Lastly, I discovered something absolutely hilarious on this trip. If you put pink shoes on a baby, it’s automatically a girl. Baby C grew out of his shoes in exactly 24 hours, so we our only option was a pair of bright pink aquasocks at a convenient store. Just seconds before slipping on those gender determining articles, Baby C was “a handsome boy” as one retail associate said. I know I shouldn’t be surprised because I myself cannot pick the gender of a baby under the age of two unless they have distinguishing clothing. Who cares anyways, they are all adorable, amazing creatures who don’t care what box we out them in.

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38 Weeks and 600 Feet

Whale in a harness
Thirty eight weeks pregnant and I thought “Let’s climb R&D!” It’s a classic Leavenworth slab route with easy to moderate climbing ranging from 5.5 to 5.7 on the ever popular Mountaineer’s Domb. It’s four pitches and 600 vertical feet of solid climbing. It was the last climbing trip my husband and I would have by ourselves.

So there I was, in my five point harness and my humongous body, resting at the bottom of the wall, looking up, wondering if this was a good idea? Really, my husband and our other climbing partner were more concerned that I would go into labor half way up the route. Honestly, how cool would that be? Three hundred feet up, screaming bloody murder and bam! Baby C falls out of me, only to be hanging on by the umbilical┬ácord! Come on! Talk about EPIC. Believe it or not, climbing at 38 weeks pregnant is difficult. Not only do you weigh an extra 30-40 pounds, but you’re carrying it mostly in your stomach, so balance is completely off and not to mention, lifting your tub of lard up a vertical wall is extremely taxing! Who knew?

Up the buttress we went! The first pitch is mostly made up of low fifth class climbing, but pleasant all the same. For a second, I thought everything would be a piece of cake. I moved slowly up the rock, onto the second belay station to greet my hyperventilating husband. He was overjoyed there was no baby hanging out of me but before we could rejoice, we looked above and grimaced. A chimney. Oh god, not a chimney. For those of you non climbers, a chimney is a rock cleft with parallel sides just big enough to fit the climber in. The climber uses opposite pressure with their entire body to shimmy up the structure. Normally, this is a fun feature because you can use nearly any part of your body to get up it. However, when there is a giant yoga ball attached to your middle, a chimney is a cause for concern. Think about Violet from Willy Wonka in the Chocolate Factory getting lodged in a chimney. I was sure I would burst and amniotic fluid would shoot out of me given the right amount of pressure. Essentially, I would be juiced. my husband went first, reached the belay station and nervously waited to see my head pop up from below. No amount of “think skinny” will help you here ladies. Squeezing and grunting, and with a pull here and squish there, I was out! All fluids retained! Now all that remained was a couple of fist jams in a hand crack and lie back flake…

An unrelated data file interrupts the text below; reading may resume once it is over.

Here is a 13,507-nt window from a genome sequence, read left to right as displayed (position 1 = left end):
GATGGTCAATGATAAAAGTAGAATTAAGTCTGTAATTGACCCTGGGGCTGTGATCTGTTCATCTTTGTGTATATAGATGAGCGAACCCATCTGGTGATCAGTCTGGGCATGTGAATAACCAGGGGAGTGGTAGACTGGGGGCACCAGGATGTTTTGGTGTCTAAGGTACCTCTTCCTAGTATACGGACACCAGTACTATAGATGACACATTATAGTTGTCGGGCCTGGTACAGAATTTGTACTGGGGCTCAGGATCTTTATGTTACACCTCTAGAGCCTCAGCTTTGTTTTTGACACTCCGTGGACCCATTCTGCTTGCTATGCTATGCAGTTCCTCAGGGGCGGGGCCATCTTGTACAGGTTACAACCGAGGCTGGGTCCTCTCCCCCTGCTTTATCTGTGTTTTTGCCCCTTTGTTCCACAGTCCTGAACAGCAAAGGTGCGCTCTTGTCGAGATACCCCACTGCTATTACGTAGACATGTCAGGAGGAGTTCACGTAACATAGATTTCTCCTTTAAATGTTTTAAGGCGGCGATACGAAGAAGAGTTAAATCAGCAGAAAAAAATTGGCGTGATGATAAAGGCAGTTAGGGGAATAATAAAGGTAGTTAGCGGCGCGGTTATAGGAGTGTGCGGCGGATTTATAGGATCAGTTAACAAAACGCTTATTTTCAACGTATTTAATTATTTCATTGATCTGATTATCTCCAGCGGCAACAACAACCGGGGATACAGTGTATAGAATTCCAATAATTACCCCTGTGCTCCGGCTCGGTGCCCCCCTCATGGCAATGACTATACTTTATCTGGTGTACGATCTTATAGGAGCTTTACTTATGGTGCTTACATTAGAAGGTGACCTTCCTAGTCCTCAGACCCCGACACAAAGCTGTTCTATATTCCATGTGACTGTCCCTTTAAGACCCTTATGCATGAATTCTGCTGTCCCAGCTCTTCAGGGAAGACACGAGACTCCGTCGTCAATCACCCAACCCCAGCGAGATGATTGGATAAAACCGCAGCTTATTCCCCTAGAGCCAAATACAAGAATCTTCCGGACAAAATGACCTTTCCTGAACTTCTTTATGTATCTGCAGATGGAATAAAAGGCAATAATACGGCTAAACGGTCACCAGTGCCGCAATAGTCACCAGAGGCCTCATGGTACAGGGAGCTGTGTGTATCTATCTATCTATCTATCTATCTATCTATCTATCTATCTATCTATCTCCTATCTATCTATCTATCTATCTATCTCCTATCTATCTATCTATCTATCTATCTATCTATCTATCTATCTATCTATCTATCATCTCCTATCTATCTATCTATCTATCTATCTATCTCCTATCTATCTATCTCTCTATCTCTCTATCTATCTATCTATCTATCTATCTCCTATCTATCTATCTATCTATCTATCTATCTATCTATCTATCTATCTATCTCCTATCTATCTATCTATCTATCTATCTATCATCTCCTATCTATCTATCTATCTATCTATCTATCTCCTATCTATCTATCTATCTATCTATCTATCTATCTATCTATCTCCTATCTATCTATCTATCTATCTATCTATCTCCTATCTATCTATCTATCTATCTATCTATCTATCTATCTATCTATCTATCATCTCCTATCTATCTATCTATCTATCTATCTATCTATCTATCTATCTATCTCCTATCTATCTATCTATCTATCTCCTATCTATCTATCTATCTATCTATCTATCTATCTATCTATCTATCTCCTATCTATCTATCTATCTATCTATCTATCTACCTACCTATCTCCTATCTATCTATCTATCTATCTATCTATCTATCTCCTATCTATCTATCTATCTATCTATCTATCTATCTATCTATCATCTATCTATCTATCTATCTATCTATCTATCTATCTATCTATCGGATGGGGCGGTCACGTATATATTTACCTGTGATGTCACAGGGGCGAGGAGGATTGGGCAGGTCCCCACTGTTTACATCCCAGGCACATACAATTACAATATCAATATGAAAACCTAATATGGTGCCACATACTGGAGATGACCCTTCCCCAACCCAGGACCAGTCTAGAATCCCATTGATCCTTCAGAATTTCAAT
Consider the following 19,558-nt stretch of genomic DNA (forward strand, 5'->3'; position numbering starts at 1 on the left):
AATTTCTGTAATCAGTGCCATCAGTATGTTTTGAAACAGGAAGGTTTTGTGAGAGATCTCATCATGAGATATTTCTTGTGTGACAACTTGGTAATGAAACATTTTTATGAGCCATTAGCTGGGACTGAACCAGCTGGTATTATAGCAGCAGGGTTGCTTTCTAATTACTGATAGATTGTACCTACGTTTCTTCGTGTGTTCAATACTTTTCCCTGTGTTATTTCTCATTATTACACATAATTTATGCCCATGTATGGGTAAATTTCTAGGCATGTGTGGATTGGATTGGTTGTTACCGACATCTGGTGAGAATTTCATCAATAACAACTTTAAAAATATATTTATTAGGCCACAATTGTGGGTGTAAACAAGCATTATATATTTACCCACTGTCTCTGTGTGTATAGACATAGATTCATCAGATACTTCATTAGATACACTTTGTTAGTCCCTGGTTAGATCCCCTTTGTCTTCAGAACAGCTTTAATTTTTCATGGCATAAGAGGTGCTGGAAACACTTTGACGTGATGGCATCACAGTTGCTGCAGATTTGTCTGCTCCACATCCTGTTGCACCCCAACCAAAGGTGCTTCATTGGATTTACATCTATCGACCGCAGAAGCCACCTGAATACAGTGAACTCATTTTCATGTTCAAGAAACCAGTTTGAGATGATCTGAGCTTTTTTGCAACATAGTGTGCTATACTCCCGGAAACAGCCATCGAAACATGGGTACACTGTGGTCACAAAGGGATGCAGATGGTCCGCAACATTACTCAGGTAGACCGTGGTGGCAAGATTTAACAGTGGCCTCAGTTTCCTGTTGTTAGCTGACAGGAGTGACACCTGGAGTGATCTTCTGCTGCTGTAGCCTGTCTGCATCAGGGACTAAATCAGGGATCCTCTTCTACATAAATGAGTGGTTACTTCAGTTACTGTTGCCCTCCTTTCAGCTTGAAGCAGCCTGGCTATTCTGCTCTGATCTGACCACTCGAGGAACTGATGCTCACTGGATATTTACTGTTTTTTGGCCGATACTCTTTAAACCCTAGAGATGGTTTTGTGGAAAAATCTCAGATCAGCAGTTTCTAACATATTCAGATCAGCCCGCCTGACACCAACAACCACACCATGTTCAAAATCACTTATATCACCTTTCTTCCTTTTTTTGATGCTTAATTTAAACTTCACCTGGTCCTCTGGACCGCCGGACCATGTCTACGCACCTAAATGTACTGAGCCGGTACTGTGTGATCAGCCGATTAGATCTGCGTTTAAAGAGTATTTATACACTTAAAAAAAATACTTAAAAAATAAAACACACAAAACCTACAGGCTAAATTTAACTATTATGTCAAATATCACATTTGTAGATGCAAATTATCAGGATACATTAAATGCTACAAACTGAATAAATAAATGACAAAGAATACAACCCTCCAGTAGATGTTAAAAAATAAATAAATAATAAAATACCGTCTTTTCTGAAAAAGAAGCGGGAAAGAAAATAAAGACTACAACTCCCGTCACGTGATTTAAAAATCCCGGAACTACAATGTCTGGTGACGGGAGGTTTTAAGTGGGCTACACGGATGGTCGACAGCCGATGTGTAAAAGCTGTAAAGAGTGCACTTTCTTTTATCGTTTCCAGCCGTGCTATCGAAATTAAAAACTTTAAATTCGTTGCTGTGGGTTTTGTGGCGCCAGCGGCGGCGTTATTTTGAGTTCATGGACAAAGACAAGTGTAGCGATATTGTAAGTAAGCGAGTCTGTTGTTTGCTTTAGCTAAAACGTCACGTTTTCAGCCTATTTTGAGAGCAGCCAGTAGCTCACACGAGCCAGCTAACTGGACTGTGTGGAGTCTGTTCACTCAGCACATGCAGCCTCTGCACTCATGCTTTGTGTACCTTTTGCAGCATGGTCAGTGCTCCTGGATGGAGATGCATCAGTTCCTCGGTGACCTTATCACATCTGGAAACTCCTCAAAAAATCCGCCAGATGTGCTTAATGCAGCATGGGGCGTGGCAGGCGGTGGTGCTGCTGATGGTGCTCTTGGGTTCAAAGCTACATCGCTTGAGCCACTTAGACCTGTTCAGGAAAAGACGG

The last pitch was an easy jaunt up slab. Upon reaching the top I was greeted with a creepily long hug (even for my husband). It was a hug that said “we will never do that again.” Once our partner Dave reached the top, we concluded this route was an excellent 38 weeks pregnant route with tons of great features from chimneys, to handcracks and lie back flakes. Classic!

The scramble down was more painful than the entire climb. Had I been in a non-incubator form, it would’ve been much more manageable. Once we reached the bottom, we packed the gear up and headed back to our campsite for some delicious wood stained chicken…that’s another story.

Hindsight, would I have done it again? Abso-friggin-lutely! How can I risk the life of my unborn child like that? I could’ve DIED! Baby killer! No really, I would do it again and I would encourage any healthy, strong and conscious mother to be, to continue doing what you do and love. Sure, there was an added fear, but at no point did I feel unsafe. Had I felt my child’s life was at risk at any moment, there would be no question as to stopping. I was and still am confident in my capabilities and risk assessment, so need to bring out the shame police!